Pressed and dried, and alcohol-preserved specimens of Allamanda cathartica are held in Kew’s Herbarium, where they are available to researchers from around the world, by appointment. The details of some of these, including images, can be seen online in the Herbarium Catalogue.

    Kew’s Economic Botany Collection includes samples of fruits, seeds and the wood of Allamanda cathartica.

    New discoveries

    A new species of Allamandawas described from north-eastern Brazil as recently as 2009 by Alessandro Rapini and Rita Fabiana de Souza-Silva. Rapini spent a year on a Kew fellowship working on the systematics and evolutionary relationships of New World Apocynaceae, in collaboration with Kew’s resident experts. He was subsequently able to demonstrate that the more evolutionarily derived groups of the family that diversified in Central and South America were the result of just four introductions from Africa over the last 20 million years.

    Distribution
    Brazil, French Guiana, Peru
    Ecology
    Near coasts, climbing through trees or shrubs in mangrove swamps and along lowland streams.
    Conservation
    Not evaluated according to IUCN Red List criteria.
    Hazards

    All parts are poisonous if eaten; its sap causes skin and eye irritation.

    [FTEA]

    Apocynaceae, E.A. Omino. Flora of Tropical East Africa. 2002

    Diagnostic
    Leaves whorled, glossy; flowers golden, to 8 cm across. Allamanda have very spiny subglobose fruits.
    [KSP]
    Use
    Ornamental, medicinal.

    Images

    Distribution

    Found In:

    Bolivia, Brazil North, Brazil Northeast, Brazil South, Brazil Southeast, Brazil West-Central, Colombia, Costa Rica, French Guiana, Guyana, Honduras, Nicaragua, Panamá, Peru, Suriname, Venezuela

    Introduced Into:

    Andaman Is., Bangladesh, Belize, Caroline Is., China Southeast, Cook Is., East Himalaya, El Salvador, Gabon, Gilbert Is., Guatemala, Gulf of Guinea Is., Hainan, India, Jawa, Madagascar, Malaya, Mexico Central, Mexico Southeast, Mexico Southwest, Puerto Rico, Samoa, Society Is., Taiwan, Tanzania, Thailand, Trinidad-Tobago, Zimbabwe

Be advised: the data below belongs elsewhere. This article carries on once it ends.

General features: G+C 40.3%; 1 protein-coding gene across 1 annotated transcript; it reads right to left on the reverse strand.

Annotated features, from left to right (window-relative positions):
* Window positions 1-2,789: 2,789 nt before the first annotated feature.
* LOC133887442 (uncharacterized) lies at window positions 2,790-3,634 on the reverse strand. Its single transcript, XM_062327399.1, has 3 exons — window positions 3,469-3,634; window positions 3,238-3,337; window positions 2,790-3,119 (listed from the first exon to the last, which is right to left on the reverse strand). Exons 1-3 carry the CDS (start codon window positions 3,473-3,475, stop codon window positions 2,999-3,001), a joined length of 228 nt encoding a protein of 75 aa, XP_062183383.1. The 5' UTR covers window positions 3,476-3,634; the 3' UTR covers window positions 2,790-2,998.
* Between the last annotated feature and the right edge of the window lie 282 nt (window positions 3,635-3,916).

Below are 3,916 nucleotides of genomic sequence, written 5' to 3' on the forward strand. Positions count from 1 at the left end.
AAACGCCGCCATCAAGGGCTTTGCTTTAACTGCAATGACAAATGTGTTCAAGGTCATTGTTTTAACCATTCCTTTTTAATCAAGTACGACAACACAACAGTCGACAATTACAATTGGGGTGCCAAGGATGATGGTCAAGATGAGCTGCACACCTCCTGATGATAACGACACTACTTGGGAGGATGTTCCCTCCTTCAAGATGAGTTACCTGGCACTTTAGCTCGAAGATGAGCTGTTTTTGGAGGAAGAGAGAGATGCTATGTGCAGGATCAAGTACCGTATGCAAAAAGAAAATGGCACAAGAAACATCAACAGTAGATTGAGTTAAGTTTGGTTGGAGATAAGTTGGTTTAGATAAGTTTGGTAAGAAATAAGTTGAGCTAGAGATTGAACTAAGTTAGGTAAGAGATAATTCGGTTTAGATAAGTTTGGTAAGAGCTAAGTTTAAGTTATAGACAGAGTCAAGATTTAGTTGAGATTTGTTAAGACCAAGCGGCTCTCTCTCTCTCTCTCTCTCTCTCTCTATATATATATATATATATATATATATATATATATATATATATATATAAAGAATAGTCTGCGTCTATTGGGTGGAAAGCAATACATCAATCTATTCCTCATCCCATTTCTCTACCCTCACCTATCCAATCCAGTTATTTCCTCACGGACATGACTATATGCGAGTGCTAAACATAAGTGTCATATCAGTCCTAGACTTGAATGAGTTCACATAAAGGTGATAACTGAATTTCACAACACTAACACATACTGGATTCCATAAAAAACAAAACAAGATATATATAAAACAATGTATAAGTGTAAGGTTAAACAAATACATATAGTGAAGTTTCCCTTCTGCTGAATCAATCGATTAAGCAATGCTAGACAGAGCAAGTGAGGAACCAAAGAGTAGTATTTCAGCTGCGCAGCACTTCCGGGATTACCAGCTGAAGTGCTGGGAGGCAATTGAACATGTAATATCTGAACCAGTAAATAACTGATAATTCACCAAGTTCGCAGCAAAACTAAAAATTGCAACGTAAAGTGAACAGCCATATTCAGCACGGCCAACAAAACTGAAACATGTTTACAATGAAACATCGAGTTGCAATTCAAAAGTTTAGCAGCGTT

Common Names

    English
    Golden trumpet vine

    Allamanda cathartica L. appears in other Kew resources:

    Date Identified Reference Herbarium Specimen Type Status
    Jan 1, 1986 Hopkins, M.J.G. [552], Brazil K000965623
    Jan 1, 1984 Strudwick, J.J. [3367], Brazil K000965622
    Jan 1, 1970 Cavalcante, P.B. [2444], Brazil K000965628
    Jan 1, 1968 Irwin, H.S. [19077], Brazil K000965625
    Jan 1, 1960 Irwin, H.S. [s.n.], French Guiana K000965627
    Jan 1, 1927 Dusén, P. [11448], Brazil K000965636
    Zarucchi, J.L. [3225], Brazil K000965624
    Fróes, R.L. [1707], Brazil K000965626
    Burchell [9729], Brazil K001078020
    Krukoff, B.A. [5873], Brazil K000965629
    Philcox, D. [4451], Brazil K000965630
    Gardner [6059], Brazil K000965631
    Burchell [9361], Brazil K000965632
    Gardner [6059], Brazil K000965633
    Spruce, R. [122], Brazil K000965634
    Spruce, R. [122], Brazil K000965635
    Glaziou, A.F.M. [12945], Brazil K000965637
    Forman, L. [69] 22130.000

    First published in Mant. Pl. 2: 214 (1771)

    Accepted in:

    • [1] (2014) Phytotaxa 162: 51-56
    • [2] (2014) Phytotaxa 171: 1-78
    • [3] (2013) Monographs in Systematic Botany from the Missouri Botanical Garden 127: 1-1741
    • [4] Mostaph, M.K. & Uddin, S.B. (2013) Dictionary of plant names of Bangladesh , Vasc. Pl.: 1-434. Janokalyan Prokashani, Chittagong, Bangladesh
    • [5] (2012) Harvard Papers in Botany 17: 65-167
    • [6] (2012) Korean Journal of Plant Taxonomy 42: 222-246
    • [7] (2012) Smithsonian Contributions to Botany 98: 1-1192
    • [8] Garcia-Mendoza, A.J. & Meave, J.A. (eds.) (2012) Diversidad florística de Oaxaca: de musgos a angiospermas (colecciones y listas de especies) , ed. 2: 1-351. Instituto de Biología, Universidad Nacional Autónoma de México